A vast majority of Americans oppose net neutrality rollbacks, and U.S. States are fighting back. But major ISPs like Comcast are likely betting that the outrage will die down.
After months of wrangling and protest, the Federal Communications Commission (FCC) will roll back net neutrality on June 11th. After that point, mega-ISPs like Comcast are free to throttle, block, or prioritize whatever content they want.
But despite spending tens of millions on lobbying legislators and the FCC on this issue, major ISPs are likely to wait before making any big changes. The reason, according to the ACLU, is that most Americans sharply disagree with this issue, and are likely to protest of any noticeable changes.
So why not wait a few months, or even a few years?
That might be the smartest path, especially since the issue is likely to die down. “While the ISPs are clearly focused on increasing their profits, here the ISPs are likely to be patient,” said Chad Marlow, who oversees Advocacy and Policy Counsel at the ACLU.
“Their wisest course of action will be to eliminate net neutrality like a slow drip over time in the hope that consumers won’t notice and will stop caring.”
Right now, the public outcry is fairly extreme. And legislators are reacting: two states (Oregon and Washington State) have already passed net neutrality laws, and both California and New York are likely to pass tough law in 2018. And that doesn’t count the dozens of other state bills, actions by state attorneys general, and direct orders from various state governors to preserve net neutrality.
Better to let all those protests die down. “The big telecoms know that bipartisan legislation to reject the FCC’s abandonment of net neutrality is pending before the House, after being approved by the Senate last month,” Marlow continued.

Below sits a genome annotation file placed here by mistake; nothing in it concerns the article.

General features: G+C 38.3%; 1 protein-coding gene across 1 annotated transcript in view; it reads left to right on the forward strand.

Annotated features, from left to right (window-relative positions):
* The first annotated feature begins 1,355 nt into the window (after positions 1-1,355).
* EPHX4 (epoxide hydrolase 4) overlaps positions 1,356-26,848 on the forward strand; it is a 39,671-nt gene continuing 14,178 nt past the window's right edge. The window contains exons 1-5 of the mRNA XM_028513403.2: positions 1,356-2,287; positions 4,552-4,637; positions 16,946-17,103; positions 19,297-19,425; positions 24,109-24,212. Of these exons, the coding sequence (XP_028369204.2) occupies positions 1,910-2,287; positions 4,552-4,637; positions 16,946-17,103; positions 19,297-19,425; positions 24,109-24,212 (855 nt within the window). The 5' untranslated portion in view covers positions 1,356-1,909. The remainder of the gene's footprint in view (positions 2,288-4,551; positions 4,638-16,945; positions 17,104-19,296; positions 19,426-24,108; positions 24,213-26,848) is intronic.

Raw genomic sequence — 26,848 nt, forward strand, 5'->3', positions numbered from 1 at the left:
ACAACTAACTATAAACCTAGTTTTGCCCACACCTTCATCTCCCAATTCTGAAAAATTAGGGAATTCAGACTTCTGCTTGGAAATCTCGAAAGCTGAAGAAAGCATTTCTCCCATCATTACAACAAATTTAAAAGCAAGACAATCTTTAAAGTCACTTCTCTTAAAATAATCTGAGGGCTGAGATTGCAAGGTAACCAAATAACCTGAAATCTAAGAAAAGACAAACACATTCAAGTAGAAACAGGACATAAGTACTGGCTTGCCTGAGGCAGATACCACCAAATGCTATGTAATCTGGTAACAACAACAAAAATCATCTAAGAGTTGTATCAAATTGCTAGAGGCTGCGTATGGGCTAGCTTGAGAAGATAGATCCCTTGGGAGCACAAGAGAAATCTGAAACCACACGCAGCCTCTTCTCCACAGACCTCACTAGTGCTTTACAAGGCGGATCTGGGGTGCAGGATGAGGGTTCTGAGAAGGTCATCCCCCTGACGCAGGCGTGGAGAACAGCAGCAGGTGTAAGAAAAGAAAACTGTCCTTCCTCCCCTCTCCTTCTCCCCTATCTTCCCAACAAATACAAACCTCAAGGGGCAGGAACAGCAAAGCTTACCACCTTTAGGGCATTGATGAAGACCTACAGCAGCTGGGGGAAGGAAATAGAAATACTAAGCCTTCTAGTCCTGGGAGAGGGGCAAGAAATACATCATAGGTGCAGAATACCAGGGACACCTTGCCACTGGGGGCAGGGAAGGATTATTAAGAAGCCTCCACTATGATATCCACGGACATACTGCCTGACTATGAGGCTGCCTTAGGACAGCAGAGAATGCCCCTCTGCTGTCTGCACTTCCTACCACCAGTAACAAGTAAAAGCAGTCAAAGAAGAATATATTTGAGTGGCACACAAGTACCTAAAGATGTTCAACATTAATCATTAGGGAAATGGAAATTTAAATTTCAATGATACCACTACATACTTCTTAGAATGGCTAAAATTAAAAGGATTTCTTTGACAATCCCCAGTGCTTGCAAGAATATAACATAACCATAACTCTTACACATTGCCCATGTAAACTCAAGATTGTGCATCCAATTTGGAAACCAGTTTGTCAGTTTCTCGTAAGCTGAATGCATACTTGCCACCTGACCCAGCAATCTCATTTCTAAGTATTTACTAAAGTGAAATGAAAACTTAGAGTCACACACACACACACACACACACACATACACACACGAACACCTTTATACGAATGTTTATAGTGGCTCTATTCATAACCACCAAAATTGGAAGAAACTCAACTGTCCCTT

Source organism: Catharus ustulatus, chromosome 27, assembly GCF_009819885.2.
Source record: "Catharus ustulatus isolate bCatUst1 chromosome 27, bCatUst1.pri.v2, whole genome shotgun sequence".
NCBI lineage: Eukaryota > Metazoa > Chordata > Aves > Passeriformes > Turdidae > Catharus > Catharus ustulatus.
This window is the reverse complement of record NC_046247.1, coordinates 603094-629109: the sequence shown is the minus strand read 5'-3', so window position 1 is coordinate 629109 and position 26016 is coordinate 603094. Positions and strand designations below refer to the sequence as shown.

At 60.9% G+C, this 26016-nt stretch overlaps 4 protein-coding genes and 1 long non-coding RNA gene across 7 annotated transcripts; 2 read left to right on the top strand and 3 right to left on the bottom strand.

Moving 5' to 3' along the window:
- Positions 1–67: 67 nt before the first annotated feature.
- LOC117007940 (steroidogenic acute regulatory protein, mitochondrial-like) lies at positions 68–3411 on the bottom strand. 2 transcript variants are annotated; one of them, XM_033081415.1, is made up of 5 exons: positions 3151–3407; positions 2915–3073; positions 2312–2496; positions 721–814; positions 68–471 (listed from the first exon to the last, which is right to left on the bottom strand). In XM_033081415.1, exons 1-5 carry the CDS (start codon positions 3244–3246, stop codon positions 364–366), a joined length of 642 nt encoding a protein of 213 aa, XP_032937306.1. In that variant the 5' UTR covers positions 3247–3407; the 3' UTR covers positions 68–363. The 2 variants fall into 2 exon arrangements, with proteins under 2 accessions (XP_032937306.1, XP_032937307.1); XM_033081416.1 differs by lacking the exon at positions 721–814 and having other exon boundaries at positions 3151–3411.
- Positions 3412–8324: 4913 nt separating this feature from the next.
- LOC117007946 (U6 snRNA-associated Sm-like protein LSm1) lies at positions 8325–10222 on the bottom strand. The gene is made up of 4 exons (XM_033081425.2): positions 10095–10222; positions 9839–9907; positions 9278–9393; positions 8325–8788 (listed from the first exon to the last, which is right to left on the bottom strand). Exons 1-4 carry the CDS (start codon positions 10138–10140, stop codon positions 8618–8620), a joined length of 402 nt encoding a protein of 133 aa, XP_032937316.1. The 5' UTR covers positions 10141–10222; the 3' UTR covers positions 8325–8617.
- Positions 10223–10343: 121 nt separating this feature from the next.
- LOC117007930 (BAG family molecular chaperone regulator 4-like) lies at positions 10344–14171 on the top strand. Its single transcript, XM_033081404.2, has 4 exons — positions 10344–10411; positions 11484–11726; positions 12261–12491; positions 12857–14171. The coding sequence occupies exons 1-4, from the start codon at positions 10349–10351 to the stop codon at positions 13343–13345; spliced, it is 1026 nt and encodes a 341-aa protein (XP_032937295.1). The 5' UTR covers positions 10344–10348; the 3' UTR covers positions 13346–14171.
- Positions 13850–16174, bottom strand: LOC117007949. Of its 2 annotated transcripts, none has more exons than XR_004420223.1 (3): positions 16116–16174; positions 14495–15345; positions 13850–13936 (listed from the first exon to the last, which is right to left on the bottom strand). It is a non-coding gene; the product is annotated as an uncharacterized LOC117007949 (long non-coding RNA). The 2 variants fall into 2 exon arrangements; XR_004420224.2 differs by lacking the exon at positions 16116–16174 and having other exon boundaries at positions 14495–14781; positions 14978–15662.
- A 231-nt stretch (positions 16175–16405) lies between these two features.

“They know that 86 percent of all Americans favor restoring the FCC’s net neutrality rules. And they know that three state legislatures and six state governors have already adopted pro-net neutrality measures and that many more are considering joining their ranks.”
“Given this environment, the ISPs are unlikely to engage in visible, net neutrality violating behavior right away.”
Even sneakier, the ACLU thinks that ISPs want to deceptively demonstrate that nothing has changed.
Here’s where this gets even sneakier. Marlow thinks that the ISPs actually want to get challenged, at least initially. That way, they can easily respond that net neutrality laws haven’t changed a thing. “Once June 11th comes and goes, we should expect the ISPs will do little to nothing in response. Then, after some time has passed, they will point to their inaction as proof that we were wrong to distrust them and their promises not to violate net neutrality in the absence of a federal mandate,” Marlow continued.
“And guess what will happen next? Drip, Drip, Drip. And before we know it, a flood will have washed away the free and open internet we all rely on.”